...thing was star wars. That scene, yeah, and and some and some of the scenes. You know that scene and when Hans Rescues Luke, he cuts the Tom Tom. You know, it looks like they're in a mountain right there in a snowy, snowy just basically hell. It will shot in the back of a hotel. They literally run they literally ran out of money at some point and they only had enough time and to be able to grab a few actors, grab a few lights and go to the in the middle of a snow start and go to the back of the hotel and shoot in the backyard. They didn't. They didn't go to like month Fiji. They didn't go yeah, but that is what a production design is supposed to do. It's not only is it's not only to bring the division of the director and the film, but find ways to work out that vision with with with the circumstances that you're given, because not sometimes you won't get the location you need, sometimes the weather is not going to be in your favor and there's going to be certain things that might happen. Like, I mean everyone, we all remember jaws. The Shark didn't work for most of the film and they had to work to to make the film thrilling. So it's like, so what we do? Don't show the shark the shoulder sharks, shoot it in a way where you still feel that tension and danger. One of the one of the Great TV shows that I love, I've been, you know, absolutely addicted to recently, was peaky blinders and the amount that they talk about the war, and especially in the first season, they talk about, you know, the Great War and the worst of they never once show or see over there now and they're able to convey that with, you know, this kind of back from war, you know, Shell Shock Generation, and they're in you know, half half half the show takes place in this in this bar. Yeah, in the bar and the house, in the street and they're able to just convey so much about like what happened obviously to them and in the war and you know just the mindset of of these folks of the peak blinders, but you never actually see them do that. You know, have have that flashback back to the world. They're able to convey that like someone to jaws were. They're able to tell that story without showing necessarily that story, at least visually. That's that's a great point. Yeah, and it's amazing, you know, when when you jump over right, I'm glad you jumped into television, because we want to talk about, we said, story bibles, you know, and create story bibles for films. Well, obviously television needs a story level. It's the only way that you can maintain continuity between not just episodes but subsequent seasons, right, and therefore it gets everyone on the same page, it gets everyone talking the same language, it gets everyone understanding okay, not only is this the goal in the arc of the story, but this is like how all this is going to be pulled off visually. What I love about Peki is, yeah, certainly that, but also the fact that, like there's they went because they were they're smaller, right, they're more they they call themselves, you know, like low budget. I think Manda Bach, what's her name, the executive producer. I think that's what am about and about. You know, she always says we're broke, would broke, would broke, the seasons broke, would broke. And you know, and I'm sure you know, it being a BBC production, like they didn't have, you know, Hollywood money. Yep, Netflix bought them, but that was after the fact, right, they had to because they I don't know, there's always, you know, necessity being the mother of invention. I think like that. As a result, they started to look at their world and saying, what are the little things that we can do to be convincing, and how they're looking at like, okay, we're not going to necessarily show the war, we don't have war money, but some of the production designed choices, the little things like the bar. How do we create this and recreate this environment in this space to show some shell shocked individuals coming into this bar to give the feeling of like they just came out of this war and look at the effects of it. Therefore, you're now, in the back of your mind feeling the war as they're talking about these events, and I don't know, a good designer will always create a world bigger than what it is. Say More than just what's there or what the scene is about. You know, they expand on the possibilities of what the what the world will be after or what it was before. You know, you don't need you know, like I've seen movies where they're just walking in the production design is they're walking within a four walled space...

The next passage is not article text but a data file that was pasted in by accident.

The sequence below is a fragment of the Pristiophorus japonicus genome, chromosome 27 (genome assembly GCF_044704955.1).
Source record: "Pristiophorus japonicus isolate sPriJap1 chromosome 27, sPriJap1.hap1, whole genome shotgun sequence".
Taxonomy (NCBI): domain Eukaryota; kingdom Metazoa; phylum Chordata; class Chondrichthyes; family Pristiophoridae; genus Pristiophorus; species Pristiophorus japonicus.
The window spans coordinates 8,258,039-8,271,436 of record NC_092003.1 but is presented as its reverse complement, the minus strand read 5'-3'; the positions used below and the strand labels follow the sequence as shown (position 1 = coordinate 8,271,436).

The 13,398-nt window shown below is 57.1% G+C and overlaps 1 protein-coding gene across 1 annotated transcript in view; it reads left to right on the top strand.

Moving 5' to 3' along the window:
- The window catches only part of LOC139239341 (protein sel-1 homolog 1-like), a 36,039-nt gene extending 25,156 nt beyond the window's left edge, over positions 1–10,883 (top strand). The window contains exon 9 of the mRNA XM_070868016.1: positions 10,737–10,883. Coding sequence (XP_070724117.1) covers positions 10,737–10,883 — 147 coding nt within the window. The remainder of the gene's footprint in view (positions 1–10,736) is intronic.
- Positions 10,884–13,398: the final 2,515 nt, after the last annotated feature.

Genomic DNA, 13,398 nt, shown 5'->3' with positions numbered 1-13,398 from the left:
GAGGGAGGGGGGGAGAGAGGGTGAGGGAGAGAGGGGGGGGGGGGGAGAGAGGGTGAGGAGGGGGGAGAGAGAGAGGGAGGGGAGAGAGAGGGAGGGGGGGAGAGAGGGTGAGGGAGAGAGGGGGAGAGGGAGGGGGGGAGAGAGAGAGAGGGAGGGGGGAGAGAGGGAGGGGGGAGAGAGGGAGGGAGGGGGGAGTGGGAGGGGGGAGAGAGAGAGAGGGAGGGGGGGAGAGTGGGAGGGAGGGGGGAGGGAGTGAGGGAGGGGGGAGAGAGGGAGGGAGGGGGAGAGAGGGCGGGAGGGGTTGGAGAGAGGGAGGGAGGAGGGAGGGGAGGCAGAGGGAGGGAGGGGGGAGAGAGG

...and there, you know, it's just lines on the floor and you know, and they have to basically, you know, experience that their their clothing and their actions in the behavior is basically telling you everything about what's in the world and what's in the environment. And so that that, that's really the key is, you know, you having just exactly what you need to say. A lot interesting that you say that so like we're talking about war right, all right, you have brought that up and I think it's phenomenal because if you watch the early seasons of peeking, in season one, in almost every episode and just about every other film, there's fire. Have you noticed that? There's flames and there's fire, and the further the seasons get away from World War One, the less you have the fire being a constant theme, like the fire representing war, battle fighting. Right. You've got these smiths that are hammering and you've got this these war visuals that are message subtle, buttle, and you get a season five and six when they're now closer to World War II than they are to World War One. They are now they're in London, things are it's a different it's different. Your backed away from World War One and those influences of World War One where they're dealing with it in season one and season two. You know, you've got like the Arthur character that's like, you know he's having PTSD and he's anguished by it, but he's in the midst of this production. The sign that there's fire and there's hammering and there is explosions of you know, of flames, and I mean it's all built in to the esthetics, it's all built into the story, it's all built into what you're trying to communicate, even to the audience, where it's causing even for some subconscious understanding that you don't even know you're understanding. You don't know that you're receiving this information, but it's coming in and I mean these things are talked about. They are talked about, absolutely, absolutely, so talking. Let's talk a little bit about you know, now that we're on it, talking about little lighting design and call a composition and how all of that is also integrated into the production design, which is huge, and I don't know that necessarily, especially in our world, in the independent film world. Yes, conversations about color are had, but I don't know how indepth people are talking about tones, called composition, you know, coming up with a Palette for a scene and why that Palette is important, what that power is saying about the scene, what the power is saying about the story of what's happening in that scene. That's funny you say that, because I always think about the famous and the Hilarious, like, you know what this color grade? Where you're at with this C color grade? Oh, you're Mexico with this color girl, yeah, I s orangs real. You see blue, New York, right, exactly, and so it's you know it, but it's true. We've been, you know, so accustition to into condition, to colors to fit that. Think heat, to think warmth, think, you know, so a sweating and hot or slow and and it does a lot to the story and what it's saying. If you want to think Massachusetts, what color? Blue? Some, some, well, a blue, I don't know, it lightweight, something blue and muted. That represents winter. Yeah, I think of like the fighter. Yeah, Christian Bale, Mark Wahlberg, the fighter. Yeah, something like that. Man's a party man. Yeah, you did a lot of Blues Bypass Slee Shit. Yeah, yeah, New England. It's just everyone thinks it's a depressive was covered under foot of snow. Yeah, but then, like anything, that's like depicting, you know, San Diego, California. It's got that word. Yeah, vibrant colors. Yeah, yeah, but that's the thing. It's, you know, going to start having a switch descript there are are directors who that's their style. Like do you think of? You think of, you know, horses. Yeah, it's all really, really, really blue, and that's just the style behind it, and it's not necessarily because they're talking about a location, but they're trying to convey any MO shit. Right, right, yeah, absolutely. So let's talk about talking about style. Glad that you brought up style. West Anderson. Yeah, very stylized director. So his his composition, his production designed is very stylized, very specific. Everything is very symmetrical, everything is like locked off. You know, I'm going to throw this to Hans because I know Hans is has a lot to say about this style. I don't have a problem with the West siderstion. I actually liked him. I like life of quatit. You know, Bill Murray, throat, Bill Murray and anything. He's probably good. And Moon Rice Kingdom. I think it is my favorite movie by West Anderson. Grand Budapesto tell one, best one. An Oscar for production design. Did the seen it? Yes, not necessarily my...